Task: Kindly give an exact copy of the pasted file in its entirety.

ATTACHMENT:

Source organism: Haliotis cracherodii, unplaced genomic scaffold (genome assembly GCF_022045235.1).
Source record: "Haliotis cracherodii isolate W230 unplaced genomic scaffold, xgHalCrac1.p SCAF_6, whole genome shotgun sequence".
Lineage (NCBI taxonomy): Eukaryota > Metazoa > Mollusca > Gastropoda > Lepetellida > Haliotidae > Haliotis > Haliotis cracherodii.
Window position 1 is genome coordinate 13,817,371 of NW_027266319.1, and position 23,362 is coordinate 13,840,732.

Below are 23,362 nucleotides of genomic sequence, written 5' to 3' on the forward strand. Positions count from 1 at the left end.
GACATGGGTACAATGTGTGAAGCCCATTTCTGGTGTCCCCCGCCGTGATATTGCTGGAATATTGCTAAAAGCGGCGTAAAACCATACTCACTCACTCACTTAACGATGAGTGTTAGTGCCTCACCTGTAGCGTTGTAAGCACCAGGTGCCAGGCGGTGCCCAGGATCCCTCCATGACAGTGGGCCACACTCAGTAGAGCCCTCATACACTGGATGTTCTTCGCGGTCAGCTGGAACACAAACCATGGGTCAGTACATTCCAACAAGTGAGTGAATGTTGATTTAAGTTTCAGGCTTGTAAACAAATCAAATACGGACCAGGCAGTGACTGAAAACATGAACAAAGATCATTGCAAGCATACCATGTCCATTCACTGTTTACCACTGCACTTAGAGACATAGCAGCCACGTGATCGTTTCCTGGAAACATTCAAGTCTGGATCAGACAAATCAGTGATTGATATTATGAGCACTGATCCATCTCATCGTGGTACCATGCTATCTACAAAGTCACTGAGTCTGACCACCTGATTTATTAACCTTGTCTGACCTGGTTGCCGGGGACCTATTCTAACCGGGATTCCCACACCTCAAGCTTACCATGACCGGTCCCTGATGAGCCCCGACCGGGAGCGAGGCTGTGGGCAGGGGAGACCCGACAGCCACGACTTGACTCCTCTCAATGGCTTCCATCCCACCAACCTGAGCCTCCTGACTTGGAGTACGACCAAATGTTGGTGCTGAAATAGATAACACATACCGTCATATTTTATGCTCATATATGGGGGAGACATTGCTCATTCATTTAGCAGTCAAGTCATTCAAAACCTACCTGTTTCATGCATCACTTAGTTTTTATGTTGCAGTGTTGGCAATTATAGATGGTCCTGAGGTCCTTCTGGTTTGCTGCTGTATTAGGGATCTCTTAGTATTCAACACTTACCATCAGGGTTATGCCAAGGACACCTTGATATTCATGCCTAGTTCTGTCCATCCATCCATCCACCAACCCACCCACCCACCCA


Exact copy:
Source organism: Haliotis cracherodii, unplaced genomic scaffold (genome assembly GCF_022045235.1).
Source record: "Haliotis cracherodii isolate W230 unplaced genomic scaffold, xgHalCrac1.p SCAF_6, whole genome shotgun sequence".
Lineage (NCBI taxonomy): Eukaryota > Metazoa > Mollusca > Gastropoda > Lepetellida > Haliotidae > Haliotis > Haliotis cracherodii.
Window position 1 is genome coordinate 13,817,371 of NW_027266319.1, and position 23,362 is coordinate 13,840,732.

Below are 23,362 nucleotides of genomic sequence, written 5' to 3' on the forward strand. Positions count from 1 at the left end.
GACATGGGTACAATGTGTGAAGCCCATTTCTGGTGTCCCCCGCCGTGATATTGCTGGAATATTGCTAAAAGCGGCGTAAAACCATACTCACTCACTCACTTAACGATGAGTGTTAGTGCCTCACCTGTAGCGTTGTAAGCACCAGGTGCCAGGCGGTGCCCAGGATCCCTCCATGACAGTGGGCCACACTCAGTAGAGCCCTCATACACTGGATGTTCTTCGCGGTCAGCTGGAACACAAACCATGGGTCAGTACATTCCAACAAGTGAGTGAATGTTGATTTAAGTTTCAGGCTTGTAAACAAATCAAATACGGACCAGGCAGTGACTGAAAACATGAACAAAGATCATTGCAAGCATACCATGTCCATTCACTGTTTACCACTGCACTTAGAGACATAGCAGCCACGTGATCGTTTCCTGGAAACATTCAAGTCTGGATCAGACAAATCAGTGATTGATATTATGAGCACTGATCCATCTCATCGTGGTACCATGCTATCTACAAAGTCACTGAGTCTGACCACCTGATTTATTAACCTTGTCTGACCTGGTTGCCGGGGACCTATTCTAACCGGGATTCCCACACCTCAAGCTTACCATGACCGGTCCCTGATGAGCCCCGACCGGGAGCGAGGCTGTGGGCAGGGGAGACCCGACAGCCACGACTTGACTCCTCTCAATGGCTTCCATCCCACCAACCTGAGCCTCCTGACTTGGAGTACGACCAAATGTTGGTGCTGAAATAGATAACACATACCGTCATATTTTATGCTCATATATGGGGGAGACATTGCTCATTCATTTAGCAGTCAAGTCATTCAAAACCTACCTGTTTCATGCATCACTTAGTTTTTATGTTGCAGTGTTGGCAATTATAGATGGTCCTGAGGTCCTTCTGGTTTGCTGCTGTATTAGGGATCTCTTAGTATTCAACACTTACCATCAGGGTTATGCCAAGGACACCTTGATATTCATGCCTAGTTCTGTCCATCCATCCATCCACCAACCCACCCACCCACCCA